The warmonger’s dilemma.

There is a sort of moral dilemma that most supporters of collectivist beliefs eventually have to face and rationalize. It goes something like this:

1. The State/God is good/necessary/our standard of morality.

2. Genocide/murder/war/extortion/kidnapping/rape is evil/bad/undesirable.

3. The State/God commits or encourages genocide/war/murder/extortion/kidnapping/rape.

4. But the State/God can’t possibly be evil/bad/undesirable!

This is the point at which you have to rationalize like crazy in order to maintain the moral superiority of your belief system.

Nowhere is this more apparent than when talking to warmongers, as they must simultaneously be cheerleaders for murder and deny that they are advocating murder. This is a real juggling act. Recently, I have applied myself to the task of talking to these strange creatures. And of course I also have extensive experience discussing with theologians, who are also rationalizers of murder (although in this case mostly mythical Biblical ones). I have divided the rationalizations for murder in three main categories:

1. “They deserved it!” (“terrorists,” “insurgents,” “sinners”)

One way to rationalize murder is to paint the victims are immoral, thus proving the murders to be in fact justified. This defense is used by both parties extensively.

Warmongers argue that the “insurgents” deserve it because they are fighting against “our troops” (as if the insurgents started first). When one points out that the American Revolutionaries did basically the same thing, their reply is that the “insurgents” are also fighting against each other. But what about individual cohesive groups of “insurgents”? Are they “legitimate” as cohesive groups, and “illegitimate” when taken as a whole? This is all doublespeak nonsense.

Religionists routinely rationalize atrocious genocides with the same general strategy (except in this case it is even more dubious to believe that one could threaten god). My friend Zachary Moore has written an excellent entry detailing the rationalizations used in those cases, here and here. His conclusion, “two wrongs don’t make a right,” is worth noting. As for the real-life genocides and murders, they are usually rationalized away with the No True Scostman fallacy: “the people who did this were not real Christians.” This, of course, begs the question of what a “real Christian” is: if murder disqualifies, then the god of the Bible is definitely not a Christian.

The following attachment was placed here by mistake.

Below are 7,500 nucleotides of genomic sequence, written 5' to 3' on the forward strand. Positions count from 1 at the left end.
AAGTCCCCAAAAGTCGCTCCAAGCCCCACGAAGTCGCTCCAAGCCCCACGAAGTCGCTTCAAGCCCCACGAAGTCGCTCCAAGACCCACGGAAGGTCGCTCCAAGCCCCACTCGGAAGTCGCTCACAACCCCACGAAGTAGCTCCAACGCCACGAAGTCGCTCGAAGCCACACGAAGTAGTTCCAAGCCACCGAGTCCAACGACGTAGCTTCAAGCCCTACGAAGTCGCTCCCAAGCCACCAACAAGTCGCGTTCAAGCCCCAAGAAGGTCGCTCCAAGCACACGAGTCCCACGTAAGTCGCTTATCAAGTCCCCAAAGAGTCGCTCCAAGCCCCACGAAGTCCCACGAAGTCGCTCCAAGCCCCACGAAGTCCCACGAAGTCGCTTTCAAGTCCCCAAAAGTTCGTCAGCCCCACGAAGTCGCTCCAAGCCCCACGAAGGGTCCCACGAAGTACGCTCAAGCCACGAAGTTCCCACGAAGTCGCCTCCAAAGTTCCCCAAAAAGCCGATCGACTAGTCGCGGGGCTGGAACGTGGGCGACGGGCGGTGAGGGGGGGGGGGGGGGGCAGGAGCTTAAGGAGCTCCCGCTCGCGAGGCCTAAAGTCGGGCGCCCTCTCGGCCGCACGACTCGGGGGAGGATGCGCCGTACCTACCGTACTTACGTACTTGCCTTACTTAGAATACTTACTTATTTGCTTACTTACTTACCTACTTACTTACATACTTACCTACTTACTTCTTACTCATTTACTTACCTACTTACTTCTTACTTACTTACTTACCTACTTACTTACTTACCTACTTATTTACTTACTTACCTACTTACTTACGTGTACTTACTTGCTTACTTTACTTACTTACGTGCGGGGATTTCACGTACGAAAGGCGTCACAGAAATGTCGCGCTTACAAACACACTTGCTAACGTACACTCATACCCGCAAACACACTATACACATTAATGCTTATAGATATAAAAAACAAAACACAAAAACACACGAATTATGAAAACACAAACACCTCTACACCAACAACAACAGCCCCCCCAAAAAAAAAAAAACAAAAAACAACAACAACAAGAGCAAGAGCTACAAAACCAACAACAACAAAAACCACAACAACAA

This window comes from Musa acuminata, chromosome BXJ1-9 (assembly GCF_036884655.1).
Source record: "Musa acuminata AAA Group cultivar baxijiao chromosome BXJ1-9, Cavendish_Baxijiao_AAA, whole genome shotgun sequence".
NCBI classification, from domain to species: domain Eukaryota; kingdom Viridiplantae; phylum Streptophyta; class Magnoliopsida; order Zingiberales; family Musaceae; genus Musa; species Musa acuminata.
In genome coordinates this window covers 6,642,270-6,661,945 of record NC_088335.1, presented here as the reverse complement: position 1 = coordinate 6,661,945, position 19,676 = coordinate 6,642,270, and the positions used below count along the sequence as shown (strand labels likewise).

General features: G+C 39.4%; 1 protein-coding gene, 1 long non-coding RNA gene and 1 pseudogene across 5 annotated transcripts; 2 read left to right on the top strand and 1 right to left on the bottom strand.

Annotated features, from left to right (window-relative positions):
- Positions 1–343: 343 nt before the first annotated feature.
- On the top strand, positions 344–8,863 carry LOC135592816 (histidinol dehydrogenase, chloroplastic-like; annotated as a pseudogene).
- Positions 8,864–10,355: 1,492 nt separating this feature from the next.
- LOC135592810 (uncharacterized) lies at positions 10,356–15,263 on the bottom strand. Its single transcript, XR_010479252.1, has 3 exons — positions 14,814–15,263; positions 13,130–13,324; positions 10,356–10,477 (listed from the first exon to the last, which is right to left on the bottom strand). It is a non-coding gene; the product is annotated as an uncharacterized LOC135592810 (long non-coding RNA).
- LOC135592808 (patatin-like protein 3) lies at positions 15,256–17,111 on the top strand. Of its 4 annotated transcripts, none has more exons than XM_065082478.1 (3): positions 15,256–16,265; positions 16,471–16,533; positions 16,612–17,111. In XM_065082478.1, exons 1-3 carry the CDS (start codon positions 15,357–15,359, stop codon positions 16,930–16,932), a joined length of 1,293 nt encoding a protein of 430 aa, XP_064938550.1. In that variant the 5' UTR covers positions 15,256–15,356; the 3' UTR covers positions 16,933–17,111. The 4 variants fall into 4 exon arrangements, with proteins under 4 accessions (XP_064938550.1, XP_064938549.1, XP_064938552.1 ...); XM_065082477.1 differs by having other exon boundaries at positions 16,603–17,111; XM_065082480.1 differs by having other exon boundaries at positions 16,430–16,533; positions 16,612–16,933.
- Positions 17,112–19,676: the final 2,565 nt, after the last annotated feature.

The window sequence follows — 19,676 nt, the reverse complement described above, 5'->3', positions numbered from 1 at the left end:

2. “It’s sanctioned!” (legal authority, divine authority)

Another way to rationalize murder is to divert the issue from moral considerations to completely non-moral or amoral considerations, such as what the law says, what the ruling class says, what the Bible says, or what god supposedly says. It must be emphasized that none of these things can possibly justify murder. If the law sanctions murder, then the law is illegitimate. If some members of the ruling class officially approve of murderous acts, then they are criminals. If the Bible sanctions murder, then it is an evil book. If god sanctions murder, then it is evil.

A related way to argue this is to promote the ends of the criminal actions, and ignoring the means. For instance, many warmongers will argue that “they are fighting for your rights.” This is not only plainly false, as I never asked anyone to fight for me for any reason whatsoever, but also downright silly. No one can grant right or protect rights any more than they can grant or protect the fact that two and two make four, or that things what go up must go down. How does one grant or protect a fact of reality?

Another more vague rationalization of this type is the belief that murder is a “necessary evil,” necessary in order to bring about some greater good, as if killing hundreds of people was comparable to a visit to the dentist.

This is used more often in the case of Christian apologetics, where evil in the world is deemed “necessary” for a greater purpose, such as bringing about second-order good. Once again, it is hard to compare the horrible suffering of millions of people in the world to something that actually does bring second-order good, like a visit to the dentist, or an amputation. There is no clear good that is brought about by the suffering extant in the world, and even if there was, it would not justify the suffering inflicted by god in order to get it. God could, obviously, bring about any good it wants without needing to use suffering at all: god supposedly can do anything. Although for believers of the “Bruce Almighty” persuasion, god is little more than a space janitor, but that’s pagan nonsense.

3. “It’s not their fault, they’re just following orders!”

Sometimes we are told to disagree with the war if we want, but not with “the troops,” as they are just “following orders.”

I must say this argument baffles me most of all. How is acting completely irresponsibly an absolution? It’s not like they have brain damage and cannot take responsibility for their actions. How do they not bear full responsibility for their crimes simply because “they are following orders”? Certainly they took the fully voluntary decision of becoming ruling class mercenaries and knew that they would have to “follow orders.” What reasonable person voluntarily puts his moral sense in the hands of someone else, without knowing that someone else or his interests, and thinks that he is immune from becoming an agent of evil?

It is part of natural law, and well known to all individuals, that killing other people is immoral. It takes a lot of belief and rationalization to get oneself to ignore this principle. However, I think it is fairly clear that these rationalizations do not stand the test of morality.

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